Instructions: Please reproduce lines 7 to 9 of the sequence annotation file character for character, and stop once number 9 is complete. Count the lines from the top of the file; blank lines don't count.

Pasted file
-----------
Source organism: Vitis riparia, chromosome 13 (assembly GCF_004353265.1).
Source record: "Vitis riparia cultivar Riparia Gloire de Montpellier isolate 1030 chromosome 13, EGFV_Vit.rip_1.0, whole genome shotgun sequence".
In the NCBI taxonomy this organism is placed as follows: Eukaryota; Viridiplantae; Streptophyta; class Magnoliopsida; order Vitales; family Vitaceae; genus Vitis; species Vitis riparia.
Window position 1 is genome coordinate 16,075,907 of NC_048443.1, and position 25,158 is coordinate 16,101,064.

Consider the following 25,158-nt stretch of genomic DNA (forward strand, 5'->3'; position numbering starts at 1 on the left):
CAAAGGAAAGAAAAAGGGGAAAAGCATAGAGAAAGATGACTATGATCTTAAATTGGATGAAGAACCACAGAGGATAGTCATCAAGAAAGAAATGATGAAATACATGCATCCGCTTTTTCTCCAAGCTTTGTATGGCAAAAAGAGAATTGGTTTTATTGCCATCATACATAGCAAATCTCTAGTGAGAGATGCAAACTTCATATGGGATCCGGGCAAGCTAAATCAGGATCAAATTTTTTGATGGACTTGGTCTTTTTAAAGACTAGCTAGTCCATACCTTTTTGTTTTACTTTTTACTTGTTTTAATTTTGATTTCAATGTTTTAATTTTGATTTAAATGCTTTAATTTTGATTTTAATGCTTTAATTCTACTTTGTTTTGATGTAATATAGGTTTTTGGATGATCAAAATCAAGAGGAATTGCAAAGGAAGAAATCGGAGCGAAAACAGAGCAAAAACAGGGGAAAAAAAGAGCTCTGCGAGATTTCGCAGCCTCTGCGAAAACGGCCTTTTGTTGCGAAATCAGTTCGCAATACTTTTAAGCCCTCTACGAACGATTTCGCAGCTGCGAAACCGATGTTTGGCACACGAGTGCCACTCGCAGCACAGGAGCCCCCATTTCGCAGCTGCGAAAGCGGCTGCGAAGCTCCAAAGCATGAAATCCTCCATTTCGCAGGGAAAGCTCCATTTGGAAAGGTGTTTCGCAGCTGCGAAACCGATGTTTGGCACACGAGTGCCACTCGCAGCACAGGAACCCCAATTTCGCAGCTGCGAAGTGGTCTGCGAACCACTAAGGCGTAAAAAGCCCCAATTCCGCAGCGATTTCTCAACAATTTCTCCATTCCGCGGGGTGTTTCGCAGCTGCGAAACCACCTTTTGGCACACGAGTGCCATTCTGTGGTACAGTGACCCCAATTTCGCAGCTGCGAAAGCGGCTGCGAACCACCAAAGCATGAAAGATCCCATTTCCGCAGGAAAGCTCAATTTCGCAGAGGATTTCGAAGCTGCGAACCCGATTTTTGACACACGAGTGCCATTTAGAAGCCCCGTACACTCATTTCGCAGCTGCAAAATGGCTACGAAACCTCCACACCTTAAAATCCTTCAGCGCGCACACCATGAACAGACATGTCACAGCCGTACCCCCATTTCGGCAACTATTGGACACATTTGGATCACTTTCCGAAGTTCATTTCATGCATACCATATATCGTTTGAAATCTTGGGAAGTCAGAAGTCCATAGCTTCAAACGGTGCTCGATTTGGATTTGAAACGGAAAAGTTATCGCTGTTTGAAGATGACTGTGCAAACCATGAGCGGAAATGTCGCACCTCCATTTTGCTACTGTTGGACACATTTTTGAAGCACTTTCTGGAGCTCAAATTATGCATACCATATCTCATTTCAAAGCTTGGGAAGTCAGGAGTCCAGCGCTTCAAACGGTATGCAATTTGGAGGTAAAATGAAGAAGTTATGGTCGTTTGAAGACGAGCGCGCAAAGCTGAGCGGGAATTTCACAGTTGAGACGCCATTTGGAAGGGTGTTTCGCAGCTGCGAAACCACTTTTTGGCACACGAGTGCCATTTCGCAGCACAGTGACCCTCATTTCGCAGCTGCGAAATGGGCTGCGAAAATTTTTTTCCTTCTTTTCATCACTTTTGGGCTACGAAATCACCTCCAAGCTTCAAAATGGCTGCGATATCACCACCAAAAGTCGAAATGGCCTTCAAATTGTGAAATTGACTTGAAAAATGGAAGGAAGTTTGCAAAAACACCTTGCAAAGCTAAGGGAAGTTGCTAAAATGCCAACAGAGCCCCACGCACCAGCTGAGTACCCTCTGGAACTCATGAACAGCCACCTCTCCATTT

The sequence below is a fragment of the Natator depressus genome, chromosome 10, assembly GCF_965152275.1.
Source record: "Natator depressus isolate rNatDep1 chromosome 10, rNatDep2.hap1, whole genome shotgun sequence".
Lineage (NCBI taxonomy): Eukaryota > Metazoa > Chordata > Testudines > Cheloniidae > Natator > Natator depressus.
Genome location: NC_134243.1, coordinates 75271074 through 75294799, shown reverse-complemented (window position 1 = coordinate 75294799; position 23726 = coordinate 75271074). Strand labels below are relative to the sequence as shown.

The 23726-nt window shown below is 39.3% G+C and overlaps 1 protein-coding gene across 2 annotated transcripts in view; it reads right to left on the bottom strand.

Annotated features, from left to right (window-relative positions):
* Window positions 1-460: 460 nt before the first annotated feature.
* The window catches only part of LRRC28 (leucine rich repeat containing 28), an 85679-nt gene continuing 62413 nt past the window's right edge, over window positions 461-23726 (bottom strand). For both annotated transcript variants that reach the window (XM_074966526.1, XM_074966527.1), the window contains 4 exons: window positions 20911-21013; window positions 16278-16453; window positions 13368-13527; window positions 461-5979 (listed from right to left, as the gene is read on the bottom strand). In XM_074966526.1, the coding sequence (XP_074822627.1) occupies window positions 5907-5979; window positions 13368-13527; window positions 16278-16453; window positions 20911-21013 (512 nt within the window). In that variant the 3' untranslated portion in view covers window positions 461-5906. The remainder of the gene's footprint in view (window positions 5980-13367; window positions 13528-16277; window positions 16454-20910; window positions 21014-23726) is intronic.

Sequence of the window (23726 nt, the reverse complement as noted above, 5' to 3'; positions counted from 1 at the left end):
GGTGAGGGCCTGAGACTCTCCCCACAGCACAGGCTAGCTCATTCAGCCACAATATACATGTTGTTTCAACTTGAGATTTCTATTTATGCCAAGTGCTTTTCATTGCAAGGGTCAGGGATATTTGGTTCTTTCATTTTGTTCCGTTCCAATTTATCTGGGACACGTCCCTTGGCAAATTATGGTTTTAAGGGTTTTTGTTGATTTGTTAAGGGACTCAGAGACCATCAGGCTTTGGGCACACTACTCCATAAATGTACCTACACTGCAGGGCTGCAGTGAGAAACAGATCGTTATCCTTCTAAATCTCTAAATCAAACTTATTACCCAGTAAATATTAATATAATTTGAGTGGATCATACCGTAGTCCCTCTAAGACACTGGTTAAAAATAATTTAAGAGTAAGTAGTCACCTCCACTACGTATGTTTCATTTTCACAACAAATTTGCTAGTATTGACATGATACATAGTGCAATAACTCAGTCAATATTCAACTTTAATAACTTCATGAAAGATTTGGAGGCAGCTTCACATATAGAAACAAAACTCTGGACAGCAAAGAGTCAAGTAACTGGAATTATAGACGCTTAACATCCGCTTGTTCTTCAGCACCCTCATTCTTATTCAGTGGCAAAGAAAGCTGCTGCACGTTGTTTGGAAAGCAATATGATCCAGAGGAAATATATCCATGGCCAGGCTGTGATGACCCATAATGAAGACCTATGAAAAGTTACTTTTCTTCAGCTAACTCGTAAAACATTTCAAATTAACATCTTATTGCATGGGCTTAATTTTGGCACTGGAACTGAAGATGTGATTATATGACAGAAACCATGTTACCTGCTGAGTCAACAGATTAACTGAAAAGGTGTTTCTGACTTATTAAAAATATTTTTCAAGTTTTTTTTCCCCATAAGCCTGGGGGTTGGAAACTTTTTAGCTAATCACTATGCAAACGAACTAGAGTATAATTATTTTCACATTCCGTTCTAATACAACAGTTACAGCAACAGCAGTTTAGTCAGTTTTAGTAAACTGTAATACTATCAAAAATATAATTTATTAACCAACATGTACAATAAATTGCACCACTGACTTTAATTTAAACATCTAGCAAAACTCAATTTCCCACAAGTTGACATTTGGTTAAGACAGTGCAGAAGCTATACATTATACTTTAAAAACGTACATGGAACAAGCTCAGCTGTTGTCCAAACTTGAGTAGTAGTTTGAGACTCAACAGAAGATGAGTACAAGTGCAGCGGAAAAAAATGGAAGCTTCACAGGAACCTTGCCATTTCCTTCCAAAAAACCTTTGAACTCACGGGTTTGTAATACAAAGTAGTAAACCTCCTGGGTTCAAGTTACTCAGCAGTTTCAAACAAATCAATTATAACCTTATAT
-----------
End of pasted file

The sequence below is a fragment of the Natator depressus genome, chromosome 10, assembly GCF_965152275.1.
Source record: "Natator depressus isolate rNatDep1 chromosome 10, rNatDep2.hap1, whole genome shotgun sequence".
Lineage (NCBI taxonomy): Eukaryota > Metazoa > Chordata > Testudines > Cheloniidae > Natator > Natator depressus.